The new millennium saw the birth of a wave of Apostolic choral music which won the hearts of many at the expense of instrumental gospel. This era also marked the advent of uncountable choral groups which automatically led to the overshadowing of other gospel genres.
Apostolic choral gospel music is a simple a cappella, at times, coupled with the clapping of hands and rattles. Not a long time ago, this music was receiving more airplay on Zimbabwean radio stations as compared to other local gospel genres. In vehicles, beerhalls, wedding and birthday parties, it was all about the Apostolic choral music, not to forget that this type of music became the ringtones of choice in people’s cellphones.
The rise in popularity of this type of music is usually associated with a group called Vabati VaJehovah. Their albums “Mweya Mutsvene WaMamwari” and “Wauya Mucheki” were on the frontline paving way for other albums. The emergence of Vabati VaJehovah was followed by several groups like Vaparidzi Veshoko, Vabati Vevhangeri and Chiedza Chevatendi who successfully advocated for the rise of the once popular type of music.
New groups continued to stream into the gospel fraternity and gained a lot of momentum among the populace. These included Amai Guvamombe, Mabasa Avatumwa, Simba Ravapostora and Kubatana Kwevatendi among others. But the omission of the choral music category at this year’s edition of the National Arts Merit Awards raised eyebrows, with many wondering about the future of the once popular genre. However, in an interview with Mamrod Magaya, the leader of Vabati VaJehovah, he defended Apostolic choral music. “The music is not transient in nature. It has a continuous ecstatic burning sensation in people’s souls unlike instrumental music which captures people once before leaving the beat to do everything else. Hence we can’t say the choral music has fallen.”
This notwithstanding, instrumental gospel takes back its top position. A number of Apostolic groups disappeared into thin air having
released one or two albums. Mercy Jani, popularly known as Amai Guvamombe of the Garaiwo Muchinamata fame, left her fans begging for more before disappearing into thin air. Mabasa Avatumwa, who scooped the 2010 National Art Merit Award of best choral trophy, disappeared in the same direction after his “Mandigonera” hit. Some of the Apostolic groups have resorted to instrumental music. Among them are Chitendero Chitsva CheVapostora and Baba Vedu Vari Kudenga.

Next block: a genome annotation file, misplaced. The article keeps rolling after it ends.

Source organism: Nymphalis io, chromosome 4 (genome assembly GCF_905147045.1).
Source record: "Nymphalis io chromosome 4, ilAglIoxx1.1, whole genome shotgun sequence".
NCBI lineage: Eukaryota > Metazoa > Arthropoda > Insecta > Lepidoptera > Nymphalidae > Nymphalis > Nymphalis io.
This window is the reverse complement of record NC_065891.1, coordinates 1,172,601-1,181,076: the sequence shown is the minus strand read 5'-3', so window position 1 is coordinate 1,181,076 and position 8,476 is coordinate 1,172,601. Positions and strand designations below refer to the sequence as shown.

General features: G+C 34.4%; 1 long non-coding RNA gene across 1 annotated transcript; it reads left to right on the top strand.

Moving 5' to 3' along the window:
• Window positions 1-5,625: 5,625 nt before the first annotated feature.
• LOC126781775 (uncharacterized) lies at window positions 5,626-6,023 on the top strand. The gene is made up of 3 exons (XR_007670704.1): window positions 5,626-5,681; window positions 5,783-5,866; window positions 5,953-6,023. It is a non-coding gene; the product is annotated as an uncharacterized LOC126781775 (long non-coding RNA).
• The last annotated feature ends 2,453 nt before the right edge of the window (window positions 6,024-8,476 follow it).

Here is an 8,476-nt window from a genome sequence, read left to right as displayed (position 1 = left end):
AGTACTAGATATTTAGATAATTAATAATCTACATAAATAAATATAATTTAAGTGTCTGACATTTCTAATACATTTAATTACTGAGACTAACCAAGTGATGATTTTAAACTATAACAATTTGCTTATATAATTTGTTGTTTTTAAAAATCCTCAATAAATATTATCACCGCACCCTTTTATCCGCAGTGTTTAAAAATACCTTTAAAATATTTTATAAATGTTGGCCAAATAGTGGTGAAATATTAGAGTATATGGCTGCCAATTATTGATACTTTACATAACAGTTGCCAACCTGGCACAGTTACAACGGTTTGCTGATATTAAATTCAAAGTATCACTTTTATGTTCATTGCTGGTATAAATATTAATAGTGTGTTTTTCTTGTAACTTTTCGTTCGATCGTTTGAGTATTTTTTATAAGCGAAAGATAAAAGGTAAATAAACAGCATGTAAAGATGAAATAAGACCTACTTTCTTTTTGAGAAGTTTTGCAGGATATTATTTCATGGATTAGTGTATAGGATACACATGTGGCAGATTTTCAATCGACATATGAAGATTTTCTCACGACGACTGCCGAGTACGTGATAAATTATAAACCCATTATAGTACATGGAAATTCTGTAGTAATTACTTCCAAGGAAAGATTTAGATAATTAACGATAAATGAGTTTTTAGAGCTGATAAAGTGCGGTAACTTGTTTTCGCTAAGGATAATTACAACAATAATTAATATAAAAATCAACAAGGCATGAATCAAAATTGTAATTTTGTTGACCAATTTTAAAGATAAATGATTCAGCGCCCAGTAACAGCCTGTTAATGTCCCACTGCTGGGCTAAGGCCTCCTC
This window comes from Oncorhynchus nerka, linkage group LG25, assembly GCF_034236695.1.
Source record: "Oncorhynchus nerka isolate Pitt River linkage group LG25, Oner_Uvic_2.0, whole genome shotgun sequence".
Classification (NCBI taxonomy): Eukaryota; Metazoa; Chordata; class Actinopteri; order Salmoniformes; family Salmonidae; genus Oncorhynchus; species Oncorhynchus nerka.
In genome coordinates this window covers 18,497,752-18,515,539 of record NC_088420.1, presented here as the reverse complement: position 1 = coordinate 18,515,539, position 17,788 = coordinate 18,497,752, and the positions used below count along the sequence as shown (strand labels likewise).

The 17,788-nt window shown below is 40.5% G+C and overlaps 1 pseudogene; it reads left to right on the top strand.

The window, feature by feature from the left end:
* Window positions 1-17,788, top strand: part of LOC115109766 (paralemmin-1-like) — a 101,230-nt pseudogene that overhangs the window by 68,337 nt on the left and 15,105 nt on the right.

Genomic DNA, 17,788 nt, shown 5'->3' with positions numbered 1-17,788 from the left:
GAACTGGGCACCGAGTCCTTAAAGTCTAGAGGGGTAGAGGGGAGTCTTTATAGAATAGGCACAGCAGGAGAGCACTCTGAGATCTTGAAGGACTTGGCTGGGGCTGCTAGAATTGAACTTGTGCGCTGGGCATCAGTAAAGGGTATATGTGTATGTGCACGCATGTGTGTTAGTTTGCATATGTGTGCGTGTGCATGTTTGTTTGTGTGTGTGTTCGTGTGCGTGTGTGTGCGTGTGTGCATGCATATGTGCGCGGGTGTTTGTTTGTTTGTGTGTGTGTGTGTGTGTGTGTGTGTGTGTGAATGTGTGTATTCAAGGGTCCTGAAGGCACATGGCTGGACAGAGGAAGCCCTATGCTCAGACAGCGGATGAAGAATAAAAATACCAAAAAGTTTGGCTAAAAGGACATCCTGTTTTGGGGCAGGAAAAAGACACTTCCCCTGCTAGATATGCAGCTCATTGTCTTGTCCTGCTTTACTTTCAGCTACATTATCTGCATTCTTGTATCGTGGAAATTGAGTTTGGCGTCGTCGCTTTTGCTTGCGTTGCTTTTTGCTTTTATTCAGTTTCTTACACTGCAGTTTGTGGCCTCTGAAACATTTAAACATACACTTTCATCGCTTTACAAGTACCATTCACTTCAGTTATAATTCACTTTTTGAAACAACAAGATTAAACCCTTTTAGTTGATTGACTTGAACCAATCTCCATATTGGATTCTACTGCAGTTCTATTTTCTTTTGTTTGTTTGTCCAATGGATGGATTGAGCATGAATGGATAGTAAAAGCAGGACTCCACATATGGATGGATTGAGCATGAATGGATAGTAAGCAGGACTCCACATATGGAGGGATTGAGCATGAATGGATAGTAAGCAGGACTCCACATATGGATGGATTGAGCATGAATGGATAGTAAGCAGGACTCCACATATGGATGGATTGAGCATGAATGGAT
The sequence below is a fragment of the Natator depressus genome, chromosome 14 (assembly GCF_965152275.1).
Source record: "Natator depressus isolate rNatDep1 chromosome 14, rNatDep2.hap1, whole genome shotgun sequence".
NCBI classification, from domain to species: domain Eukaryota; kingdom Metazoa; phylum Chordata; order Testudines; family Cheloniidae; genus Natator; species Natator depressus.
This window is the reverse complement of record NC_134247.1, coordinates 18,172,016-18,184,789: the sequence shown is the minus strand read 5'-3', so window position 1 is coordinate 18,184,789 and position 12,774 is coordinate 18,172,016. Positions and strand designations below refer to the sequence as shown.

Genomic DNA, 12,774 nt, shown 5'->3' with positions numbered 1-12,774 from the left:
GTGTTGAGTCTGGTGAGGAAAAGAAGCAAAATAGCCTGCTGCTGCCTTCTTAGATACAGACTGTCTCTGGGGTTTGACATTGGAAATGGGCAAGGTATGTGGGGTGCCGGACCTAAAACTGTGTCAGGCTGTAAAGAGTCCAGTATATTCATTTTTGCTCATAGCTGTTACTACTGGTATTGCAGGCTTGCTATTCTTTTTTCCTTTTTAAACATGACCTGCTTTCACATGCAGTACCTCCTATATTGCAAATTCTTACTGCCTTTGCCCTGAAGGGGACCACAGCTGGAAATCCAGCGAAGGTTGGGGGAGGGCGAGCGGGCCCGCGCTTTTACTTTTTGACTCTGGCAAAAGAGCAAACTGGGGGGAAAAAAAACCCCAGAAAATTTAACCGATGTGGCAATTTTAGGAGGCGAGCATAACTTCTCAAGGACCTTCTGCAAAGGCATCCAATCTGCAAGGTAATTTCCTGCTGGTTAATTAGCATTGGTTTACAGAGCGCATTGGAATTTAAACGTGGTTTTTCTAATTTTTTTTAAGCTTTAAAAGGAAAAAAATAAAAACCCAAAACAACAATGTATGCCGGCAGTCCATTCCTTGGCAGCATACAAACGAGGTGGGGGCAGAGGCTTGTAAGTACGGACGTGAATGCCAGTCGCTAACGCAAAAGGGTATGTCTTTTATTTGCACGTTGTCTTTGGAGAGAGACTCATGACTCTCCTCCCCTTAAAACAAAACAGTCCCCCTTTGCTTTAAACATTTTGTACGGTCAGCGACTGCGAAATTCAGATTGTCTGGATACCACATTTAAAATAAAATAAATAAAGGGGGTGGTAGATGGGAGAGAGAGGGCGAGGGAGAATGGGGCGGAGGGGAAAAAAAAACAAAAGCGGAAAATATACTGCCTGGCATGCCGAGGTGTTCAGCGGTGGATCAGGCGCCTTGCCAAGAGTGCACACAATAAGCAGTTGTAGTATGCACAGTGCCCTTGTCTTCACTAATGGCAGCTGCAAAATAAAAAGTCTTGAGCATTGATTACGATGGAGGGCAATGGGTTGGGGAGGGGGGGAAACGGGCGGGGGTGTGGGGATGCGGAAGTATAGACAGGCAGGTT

Gospel music in Zimbabwe can be dated long back, and what comes to people’s minds are names like the late Jordan Chataika and Mechanic Manyeruke who are undoubtedly the pioneers of local gospel. It was Chataika’s album “Mashoko aMwari” that stole the hearts of many before Manyeruke spiced up with his songs that became instant hits.
In the early 1990s, the likes of Brian Sibalo, Brother Sam, David Chiyangwa aka Mr Bulk and Oliver Mtukudzi descended heavily on the music ground paving way for other artists. It was the hit songs like “Baba Ndiri Mwana Wako” by Mtukudzi, “Tichanoimba Hossana” by Mr Bulk and “Cherechedza” by brother Sam which became a yardstick to other gospel artists.
The turn of the millennium saw the birth of many gospel musicians like Baba na Amai Charamba, Fungisai Zvakavapano, Pastor G and Kudzai Nyakudya to mention just a few. However, Apostolic choral music took over before succumbing to the pressure from the ‘urban’ gospel musicians who eventually dominated. Sebastian Magacha, Olinda Marova, Bethany Pasinewako and Blessing Shumba are the new kings and queens of gospel in Zimbabwe. It seems as if the new generation of gospel musicians are bringing back the old days when instrumental gospel used to top the charts.
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